EMMITSBURG, Md. (CNS) — They say when one door closes, another door opens.
When the National Shrine of St. Elizabeth Ann Seton in Emmitsburg closed its historical buildings to public tours last year due to the pandemic, its team opened a window, a Zoom window.
Rather than bringing people to the shrine, they decided to bring the shrine to the people. The solution: virtual tours of the basilica and the historical buildings at the shrine.
Launched on Mother Seton’s feast day, Jan. 4, the shrine’s live virtual tours have been a streaming success — so much so that shrine officials intend to make the virtual tours a permanent option for those who want to learn about America’s first native-born saint.
Over 3,000 people from 21 states have taken a virtual tour of the shrine, and the tours continue to attract school groups and others from as far away as Alaska and Oregon.
Virtual or in-person tours can be booked at www.setonshrine.org/virtual-tours.
While the shrine is currently open to in-person visitors again, the virtual tours have become an important way of showing how Mother Seton’s experiences as a wife, mother, convert, servant of the poor and teacher make her relatable to people today, shrine officials said.
The shrine is in the middle of a yearlong commemoration of the 200th anniversary of her death, Jan. 4, 1841.
“Technology has been one of the silver-linings to come from the pandemic,” said Bridgett Bassler, the shrine’s education programs manager. “We realized we had the capability at our fingertips to connect with people from every corner of the country.”
“With virtual tours,” she said, “we have the ability to provide access to St. Elizabeth Ann Seton’s life and legacy to those who may never be able to experience an in-person visit to the shrine.”
The tours use Zoom to showcase the shrine and introduce it to new visitors. Virtual visitors can choose to explore the shrine and Elizabeth Ann Seton’s journey through four different live tour options, including the Historic St. Joseph’s House, the Stone Farmhouse, the Basilica of St. Elizabeth Ann Seton, and the history of the Sisters of Charity who ministered during the Civil War.
Schools have been the main adopter of the shrine’s virtual tours program. Over 37 schools have taken tours, including 12 that are named after Mother Seton. The group that has virtually traveled the farthest to visit is the St. Elizabeth Ann Seton School in Anchorage, Alaska, which is 4,236 miles away from Emmitsburg.
“In closing the physical doors of the shrine, we’ve actually opened its reach to a wider audience,” said Claire Bodine, the shrine’s coordinator of group visits. “We’ve been able to connect with schools across the nation, working with students from kindergarten through college. It’s truly been a blessing to share St. Elizabeth Ann Seton’s story in this innovative way.”
Laura McLaughlin, a teacher from the St. Elizabeth Ann Seton School in Anchorage, scheduled a virtual shrine tour for her sixth-grade religion class Jan. 4 in celebration of Mother Seton’s feast day.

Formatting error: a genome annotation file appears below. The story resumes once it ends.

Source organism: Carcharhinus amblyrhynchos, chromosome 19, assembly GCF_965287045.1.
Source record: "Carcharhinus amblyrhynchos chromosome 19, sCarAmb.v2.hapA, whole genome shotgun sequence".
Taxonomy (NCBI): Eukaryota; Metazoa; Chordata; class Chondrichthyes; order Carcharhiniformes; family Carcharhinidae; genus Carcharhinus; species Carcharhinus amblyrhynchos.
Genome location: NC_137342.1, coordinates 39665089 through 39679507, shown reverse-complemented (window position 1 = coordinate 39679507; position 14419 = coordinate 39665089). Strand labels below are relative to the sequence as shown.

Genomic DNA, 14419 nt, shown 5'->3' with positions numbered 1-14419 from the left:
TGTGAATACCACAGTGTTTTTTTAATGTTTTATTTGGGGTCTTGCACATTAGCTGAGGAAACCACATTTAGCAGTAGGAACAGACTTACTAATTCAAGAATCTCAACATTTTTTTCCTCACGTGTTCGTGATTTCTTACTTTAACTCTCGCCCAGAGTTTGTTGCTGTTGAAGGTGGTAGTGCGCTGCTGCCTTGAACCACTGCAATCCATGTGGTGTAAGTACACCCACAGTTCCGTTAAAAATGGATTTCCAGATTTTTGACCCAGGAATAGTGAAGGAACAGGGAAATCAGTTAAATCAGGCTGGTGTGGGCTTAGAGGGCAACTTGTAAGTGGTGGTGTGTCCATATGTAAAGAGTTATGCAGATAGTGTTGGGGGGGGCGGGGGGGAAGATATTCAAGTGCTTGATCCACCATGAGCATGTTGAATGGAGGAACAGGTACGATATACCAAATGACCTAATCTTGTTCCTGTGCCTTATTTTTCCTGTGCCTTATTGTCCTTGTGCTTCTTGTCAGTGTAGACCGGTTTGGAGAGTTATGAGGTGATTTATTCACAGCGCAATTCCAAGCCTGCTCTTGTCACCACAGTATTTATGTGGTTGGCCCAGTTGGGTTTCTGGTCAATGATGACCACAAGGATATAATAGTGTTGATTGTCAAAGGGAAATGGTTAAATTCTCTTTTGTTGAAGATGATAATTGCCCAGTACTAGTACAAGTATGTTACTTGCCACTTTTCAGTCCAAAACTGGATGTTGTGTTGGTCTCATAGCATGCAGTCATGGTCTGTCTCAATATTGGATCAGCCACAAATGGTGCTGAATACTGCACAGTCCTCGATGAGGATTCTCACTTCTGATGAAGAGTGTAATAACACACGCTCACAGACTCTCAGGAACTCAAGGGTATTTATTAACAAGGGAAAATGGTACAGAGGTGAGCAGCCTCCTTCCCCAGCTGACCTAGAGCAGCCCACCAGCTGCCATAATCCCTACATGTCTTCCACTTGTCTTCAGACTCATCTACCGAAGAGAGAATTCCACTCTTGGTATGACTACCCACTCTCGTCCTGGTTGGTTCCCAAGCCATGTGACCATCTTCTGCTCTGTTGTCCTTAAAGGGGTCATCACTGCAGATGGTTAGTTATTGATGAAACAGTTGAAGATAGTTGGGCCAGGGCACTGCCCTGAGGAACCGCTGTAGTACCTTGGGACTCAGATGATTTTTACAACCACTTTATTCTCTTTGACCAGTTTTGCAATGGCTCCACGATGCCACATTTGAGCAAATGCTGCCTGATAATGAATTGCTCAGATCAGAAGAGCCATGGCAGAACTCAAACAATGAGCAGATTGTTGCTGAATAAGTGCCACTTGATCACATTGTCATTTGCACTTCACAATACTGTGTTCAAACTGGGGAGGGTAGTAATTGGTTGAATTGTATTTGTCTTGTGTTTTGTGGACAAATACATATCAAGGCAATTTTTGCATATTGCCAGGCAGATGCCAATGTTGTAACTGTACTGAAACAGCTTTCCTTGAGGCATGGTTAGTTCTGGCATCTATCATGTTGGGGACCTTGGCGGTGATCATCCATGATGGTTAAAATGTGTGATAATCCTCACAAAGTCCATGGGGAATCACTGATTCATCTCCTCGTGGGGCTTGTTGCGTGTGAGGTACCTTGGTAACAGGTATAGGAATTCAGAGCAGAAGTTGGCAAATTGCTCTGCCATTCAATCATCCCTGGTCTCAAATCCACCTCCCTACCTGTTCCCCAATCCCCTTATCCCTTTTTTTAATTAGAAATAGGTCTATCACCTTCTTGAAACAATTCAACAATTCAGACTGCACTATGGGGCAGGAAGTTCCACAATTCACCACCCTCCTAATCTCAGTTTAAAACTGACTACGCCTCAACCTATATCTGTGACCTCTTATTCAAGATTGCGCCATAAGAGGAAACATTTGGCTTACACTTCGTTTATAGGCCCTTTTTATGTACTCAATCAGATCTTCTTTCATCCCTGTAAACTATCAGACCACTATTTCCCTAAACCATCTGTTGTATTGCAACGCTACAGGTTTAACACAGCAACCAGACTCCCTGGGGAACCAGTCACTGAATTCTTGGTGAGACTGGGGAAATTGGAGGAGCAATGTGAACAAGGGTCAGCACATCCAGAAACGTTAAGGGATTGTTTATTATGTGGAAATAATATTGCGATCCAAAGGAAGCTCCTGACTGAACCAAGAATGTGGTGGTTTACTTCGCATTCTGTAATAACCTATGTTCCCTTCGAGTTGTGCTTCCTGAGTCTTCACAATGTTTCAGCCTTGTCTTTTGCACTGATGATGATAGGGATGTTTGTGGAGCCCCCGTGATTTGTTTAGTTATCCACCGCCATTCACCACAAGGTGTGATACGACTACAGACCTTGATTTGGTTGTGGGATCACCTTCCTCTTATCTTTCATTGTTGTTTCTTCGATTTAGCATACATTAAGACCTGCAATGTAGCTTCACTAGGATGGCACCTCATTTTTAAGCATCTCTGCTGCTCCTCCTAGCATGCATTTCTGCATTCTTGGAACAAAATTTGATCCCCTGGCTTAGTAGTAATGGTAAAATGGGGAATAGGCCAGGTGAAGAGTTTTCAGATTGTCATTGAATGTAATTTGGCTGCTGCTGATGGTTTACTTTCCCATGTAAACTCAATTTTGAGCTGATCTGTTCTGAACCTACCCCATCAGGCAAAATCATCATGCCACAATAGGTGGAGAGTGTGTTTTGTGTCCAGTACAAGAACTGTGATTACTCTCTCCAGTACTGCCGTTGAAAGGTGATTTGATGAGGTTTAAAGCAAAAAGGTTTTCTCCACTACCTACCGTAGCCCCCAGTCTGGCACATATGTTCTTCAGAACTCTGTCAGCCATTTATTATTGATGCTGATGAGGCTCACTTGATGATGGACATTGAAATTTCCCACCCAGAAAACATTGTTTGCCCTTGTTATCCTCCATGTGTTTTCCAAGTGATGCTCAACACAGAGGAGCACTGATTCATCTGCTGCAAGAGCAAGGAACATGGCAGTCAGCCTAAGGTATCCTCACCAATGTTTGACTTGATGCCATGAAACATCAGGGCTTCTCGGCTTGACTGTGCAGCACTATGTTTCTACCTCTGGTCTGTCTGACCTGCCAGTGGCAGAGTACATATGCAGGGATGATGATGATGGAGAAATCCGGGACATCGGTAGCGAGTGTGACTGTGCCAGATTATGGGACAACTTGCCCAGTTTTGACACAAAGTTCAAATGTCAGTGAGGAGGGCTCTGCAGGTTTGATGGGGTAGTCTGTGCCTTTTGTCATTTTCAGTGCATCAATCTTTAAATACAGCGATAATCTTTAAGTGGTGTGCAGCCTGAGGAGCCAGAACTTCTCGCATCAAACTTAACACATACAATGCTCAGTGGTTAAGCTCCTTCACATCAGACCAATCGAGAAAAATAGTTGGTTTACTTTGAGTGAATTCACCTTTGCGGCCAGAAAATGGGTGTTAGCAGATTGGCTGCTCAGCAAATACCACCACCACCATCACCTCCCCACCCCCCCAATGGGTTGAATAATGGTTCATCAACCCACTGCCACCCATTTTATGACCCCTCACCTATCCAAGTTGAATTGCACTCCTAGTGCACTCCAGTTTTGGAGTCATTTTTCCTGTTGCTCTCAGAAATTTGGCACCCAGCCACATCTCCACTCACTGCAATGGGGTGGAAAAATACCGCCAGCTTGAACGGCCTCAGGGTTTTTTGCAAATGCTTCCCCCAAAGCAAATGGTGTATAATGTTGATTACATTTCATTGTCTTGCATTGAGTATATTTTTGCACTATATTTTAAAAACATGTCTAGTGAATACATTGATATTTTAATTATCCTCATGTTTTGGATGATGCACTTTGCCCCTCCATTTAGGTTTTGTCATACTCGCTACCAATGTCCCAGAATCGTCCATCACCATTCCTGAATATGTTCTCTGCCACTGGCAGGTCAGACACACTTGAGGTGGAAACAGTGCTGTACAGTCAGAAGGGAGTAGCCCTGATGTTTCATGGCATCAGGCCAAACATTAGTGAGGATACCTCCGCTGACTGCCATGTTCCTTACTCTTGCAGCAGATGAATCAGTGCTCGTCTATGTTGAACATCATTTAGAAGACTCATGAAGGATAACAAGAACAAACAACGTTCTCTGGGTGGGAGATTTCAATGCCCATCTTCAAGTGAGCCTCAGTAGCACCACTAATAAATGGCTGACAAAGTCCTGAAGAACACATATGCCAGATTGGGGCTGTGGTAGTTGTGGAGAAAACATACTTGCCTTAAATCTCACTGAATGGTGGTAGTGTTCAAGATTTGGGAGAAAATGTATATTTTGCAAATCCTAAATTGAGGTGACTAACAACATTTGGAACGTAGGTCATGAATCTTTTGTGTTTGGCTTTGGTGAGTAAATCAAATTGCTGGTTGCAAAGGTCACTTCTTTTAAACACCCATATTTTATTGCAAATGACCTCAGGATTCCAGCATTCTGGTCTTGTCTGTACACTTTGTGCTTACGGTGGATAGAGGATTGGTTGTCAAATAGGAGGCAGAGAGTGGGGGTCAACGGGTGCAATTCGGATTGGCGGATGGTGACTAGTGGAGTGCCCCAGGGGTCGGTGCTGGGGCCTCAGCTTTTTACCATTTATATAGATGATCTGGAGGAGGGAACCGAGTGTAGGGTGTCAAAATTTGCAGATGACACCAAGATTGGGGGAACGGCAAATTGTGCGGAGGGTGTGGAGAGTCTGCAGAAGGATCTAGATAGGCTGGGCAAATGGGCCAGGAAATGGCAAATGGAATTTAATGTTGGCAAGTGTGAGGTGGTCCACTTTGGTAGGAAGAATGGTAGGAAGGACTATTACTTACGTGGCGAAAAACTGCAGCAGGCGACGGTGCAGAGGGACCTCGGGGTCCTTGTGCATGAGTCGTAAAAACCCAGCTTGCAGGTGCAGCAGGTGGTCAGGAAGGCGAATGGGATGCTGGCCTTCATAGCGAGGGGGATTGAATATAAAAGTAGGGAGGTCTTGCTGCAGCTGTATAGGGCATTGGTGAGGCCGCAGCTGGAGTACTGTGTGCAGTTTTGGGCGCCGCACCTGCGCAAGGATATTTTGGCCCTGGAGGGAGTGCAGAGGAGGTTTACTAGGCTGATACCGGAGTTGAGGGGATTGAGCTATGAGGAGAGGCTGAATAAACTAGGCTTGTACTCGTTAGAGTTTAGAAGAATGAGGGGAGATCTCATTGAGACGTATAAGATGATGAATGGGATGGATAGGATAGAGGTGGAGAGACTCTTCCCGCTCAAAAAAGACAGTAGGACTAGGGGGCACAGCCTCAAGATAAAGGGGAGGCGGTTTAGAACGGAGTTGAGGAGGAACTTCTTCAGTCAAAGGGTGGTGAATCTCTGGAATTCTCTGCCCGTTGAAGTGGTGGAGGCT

“We have always celebrated Mother Seton’s feast day, and when I saw the opportunity to visit her national shrine virtually on that day, I thought it was a great opportunity for my students to see something ‘in-person’ that they’ve learned about in class,” McLaughlin said.
She recalled her students’ excitement over learning that even saints live through cold weather conditions like they do in Alaska. They also resonated with Elizabeth Ann Seton’s small-town lifestyle.
“Our class enjoyed getting to see all the aspects of St. Elizabeth Ann Seton’s life,” she said. “Through the tour we learned much more about her impact in education and religion. The students were so engaged with the tour that they didn’t even mind missing their recess to accommodate the tour due to time zone differences!”
The interest in visiting the National Shrine of St. Elizabeth Ann Seton extends beyond U.S. borders. In May, the shrine had its first international virtual tour for a group from Ontario.
“We even had a group from Australia try to book a virtual tour,” Bodine said. “While that tour hasn’t panned out yet due to time zone differences, to me it emphasizes Mother Seton’s relatability. Her work, her devotion and her experience resonate with people around the world.”
Even though COVID-19 restrictions are lessening and the shrine is open to the public now, interested tourists will still be able to visit the shrine from virtually anywhere.
In the coming months, Bassler and Bodine hope to expand the virtual tours to include more offerings including living history programs, where visitors can explore Mother Seton’s world through interpreters portraying real people Mother Seton knew, lived and worked with.
Other activities and events included in the commemoration of Mother Seton’s death are a new exhibit of artifacts from Mother Seton’s life that were recently donated by the Sisters of Charity of New York, one of the orders that traces its lineage back to Mother Seton, and plans to expand the shrine’s Seeds of Hope retreat program for underserved populations later this year.
More information about the National Shrine of St. Elizabeth Ann Seton can be found at www.setonshrine.org.